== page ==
Bilbao’s Aste Nagusia (Semana Grande in Spanish or Big Week in English) is northern Spain’s largest festival. Starting on the first Saturday after 19 August, a rocket (txupinazo) blasts upwards, and the festival’s mascot Marijaia pops up on a balcony at the Arriaga Theatre. For nine days the city is filled with celebrations of Basque culture with music, dance, fireworks, food, drink and parading giants. Stone carrying, wood chopping and strongman contests vie with each other, and it all ends with the burning of Marijaia.
Spain’s most prestigious film festival is held in the Basque capital of San Sebastián, this year between 22 and 30 September. Showings and week-long screenings take place at several locations, with retrospectives a big draw. This year it features Joseph Losey, the North American film director who settled in the UK to avoid persecution for his political beliefs in the U.S.
Barcelona commemorates its patron saint of Our Lady of Mercy (La Mercè for short) from 24 September. The plazas ring with the sound of free concerts of all types, with Plaça de Catalunya and Plaça Sant Jaume being favourite locations. Visits will come across folklore characters such as gigants (giants) and cap grosses (fatheads), marvel at the castellers or human towers, and get the chance to dance the tradional Catalan sardana. A pyrotechnic display, together with the scary correfoc – firework-waving ‘devils’ and dragons – make up the finale.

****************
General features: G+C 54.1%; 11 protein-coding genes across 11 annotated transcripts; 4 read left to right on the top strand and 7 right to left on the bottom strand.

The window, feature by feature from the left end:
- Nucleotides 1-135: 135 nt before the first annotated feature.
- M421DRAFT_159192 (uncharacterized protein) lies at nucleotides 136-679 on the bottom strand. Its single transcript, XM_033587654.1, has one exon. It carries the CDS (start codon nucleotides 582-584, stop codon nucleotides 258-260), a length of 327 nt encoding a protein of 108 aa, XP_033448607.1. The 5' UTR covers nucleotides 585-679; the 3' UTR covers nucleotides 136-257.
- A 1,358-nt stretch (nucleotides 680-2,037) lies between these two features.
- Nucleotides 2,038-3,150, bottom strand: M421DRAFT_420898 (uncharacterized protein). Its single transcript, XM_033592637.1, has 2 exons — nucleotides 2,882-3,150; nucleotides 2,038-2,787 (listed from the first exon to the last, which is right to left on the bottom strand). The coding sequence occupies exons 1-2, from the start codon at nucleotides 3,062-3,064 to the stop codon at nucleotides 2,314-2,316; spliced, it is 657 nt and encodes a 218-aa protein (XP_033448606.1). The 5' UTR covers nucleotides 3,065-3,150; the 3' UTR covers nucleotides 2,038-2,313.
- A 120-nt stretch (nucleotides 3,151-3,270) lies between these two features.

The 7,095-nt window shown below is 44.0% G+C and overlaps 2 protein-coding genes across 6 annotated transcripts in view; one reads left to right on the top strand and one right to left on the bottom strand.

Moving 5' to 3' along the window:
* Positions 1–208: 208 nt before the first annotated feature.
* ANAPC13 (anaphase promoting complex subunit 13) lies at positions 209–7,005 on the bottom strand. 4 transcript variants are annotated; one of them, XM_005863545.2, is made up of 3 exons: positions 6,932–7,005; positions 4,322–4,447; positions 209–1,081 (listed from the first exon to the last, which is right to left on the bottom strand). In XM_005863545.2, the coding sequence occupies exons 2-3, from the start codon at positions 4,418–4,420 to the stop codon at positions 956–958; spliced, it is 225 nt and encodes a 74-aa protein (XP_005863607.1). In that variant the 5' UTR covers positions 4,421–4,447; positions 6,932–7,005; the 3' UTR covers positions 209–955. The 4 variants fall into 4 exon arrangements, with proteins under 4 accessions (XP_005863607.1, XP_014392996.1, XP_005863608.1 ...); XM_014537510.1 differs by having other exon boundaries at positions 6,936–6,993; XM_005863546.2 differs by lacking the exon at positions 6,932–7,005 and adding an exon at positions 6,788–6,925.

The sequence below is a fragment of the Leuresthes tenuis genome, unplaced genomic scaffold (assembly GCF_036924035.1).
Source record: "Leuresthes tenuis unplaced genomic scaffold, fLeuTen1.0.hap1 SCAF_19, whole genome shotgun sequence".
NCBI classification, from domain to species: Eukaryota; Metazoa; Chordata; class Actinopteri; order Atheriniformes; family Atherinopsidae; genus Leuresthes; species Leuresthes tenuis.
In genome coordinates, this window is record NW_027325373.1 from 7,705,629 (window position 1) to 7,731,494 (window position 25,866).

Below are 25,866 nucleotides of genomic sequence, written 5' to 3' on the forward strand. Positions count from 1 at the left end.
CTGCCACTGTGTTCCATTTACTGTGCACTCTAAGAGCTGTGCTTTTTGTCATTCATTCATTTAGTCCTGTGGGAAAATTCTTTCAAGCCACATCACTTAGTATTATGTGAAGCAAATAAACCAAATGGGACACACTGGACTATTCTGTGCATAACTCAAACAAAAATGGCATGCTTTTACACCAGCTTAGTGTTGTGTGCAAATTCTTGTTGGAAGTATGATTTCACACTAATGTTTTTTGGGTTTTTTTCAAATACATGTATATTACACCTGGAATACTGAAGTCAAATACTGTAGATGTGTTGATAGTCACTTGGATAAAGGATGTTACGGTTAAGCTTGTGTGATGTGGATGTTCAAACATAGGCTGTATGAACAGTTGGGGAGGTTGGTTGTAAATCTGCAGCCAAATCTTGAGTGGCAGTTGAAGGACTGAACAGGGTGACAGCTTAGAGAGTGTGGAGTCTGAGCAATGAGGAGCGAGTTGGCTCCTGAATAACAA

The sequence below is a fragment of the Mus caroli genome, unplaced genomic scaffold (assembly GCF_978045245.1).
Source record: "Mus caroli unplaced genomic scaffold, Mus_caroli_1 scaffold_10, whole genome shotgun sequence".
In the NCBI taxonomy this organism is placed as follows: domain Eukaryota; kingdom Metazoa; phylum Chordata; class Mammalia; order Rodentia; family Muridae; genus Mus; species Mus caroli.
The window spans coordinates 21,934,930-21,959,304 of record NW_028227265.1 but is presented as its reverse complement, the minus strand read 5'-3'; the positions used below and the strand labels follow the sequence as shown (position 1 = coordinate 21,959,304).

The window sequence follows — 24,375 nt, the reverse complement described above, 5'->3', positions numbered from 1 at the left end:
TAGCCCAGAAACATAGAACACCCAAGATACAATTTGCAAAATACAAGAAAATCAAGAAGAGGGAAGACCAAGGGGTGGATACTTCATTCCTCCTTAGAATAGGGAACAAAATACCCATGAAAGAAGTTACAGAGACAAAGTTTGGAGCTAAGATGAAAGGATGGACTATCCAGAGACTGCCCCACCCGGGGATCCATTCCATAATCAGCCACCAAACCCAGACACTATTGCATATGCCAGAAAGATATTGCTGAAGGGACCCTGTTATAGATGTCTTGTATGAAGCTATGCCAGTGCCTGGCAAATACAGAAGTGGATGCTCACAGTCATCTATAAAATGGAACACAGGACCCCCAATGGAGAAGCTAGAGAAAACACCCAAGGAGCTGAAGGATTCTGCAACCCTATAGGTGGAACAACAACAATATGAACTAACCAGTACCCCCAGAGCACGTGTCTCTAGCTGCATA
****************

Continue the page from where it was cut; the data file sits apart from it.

The importance of the grape harvest leads to commemorations across Spain in late summer and early autumn. The Jerez Sherry Festival, Las Fiestas de la Vendimia y Otoño, starts on 2 September for three weeks of tastings, flamenco and horse shows. Catalunya has a Cava week in October (date to be confirmed), while Rioja’s wine festival happens during the third week of September. Earlier in the year on 29 June, the same area puts on the Haro Wine Festival, which climaxes with a wine battle ending in an alcoholic soakings for all participants!
Christopher Columbus first landed on the soil of the Americas on 12 October, and it is remembered every year throughout Spain with a public holiday, El Día de la Hispanidad. The Spanish military forces lead a parade in Madrid’s Plaza de Colón (Columbus Square), followed by the Spanish King, the Royal Family and many dignitaries. The military also takes to the air for an aerobatic display, producing pictures in red and yellow smoke, the colours of the national flag.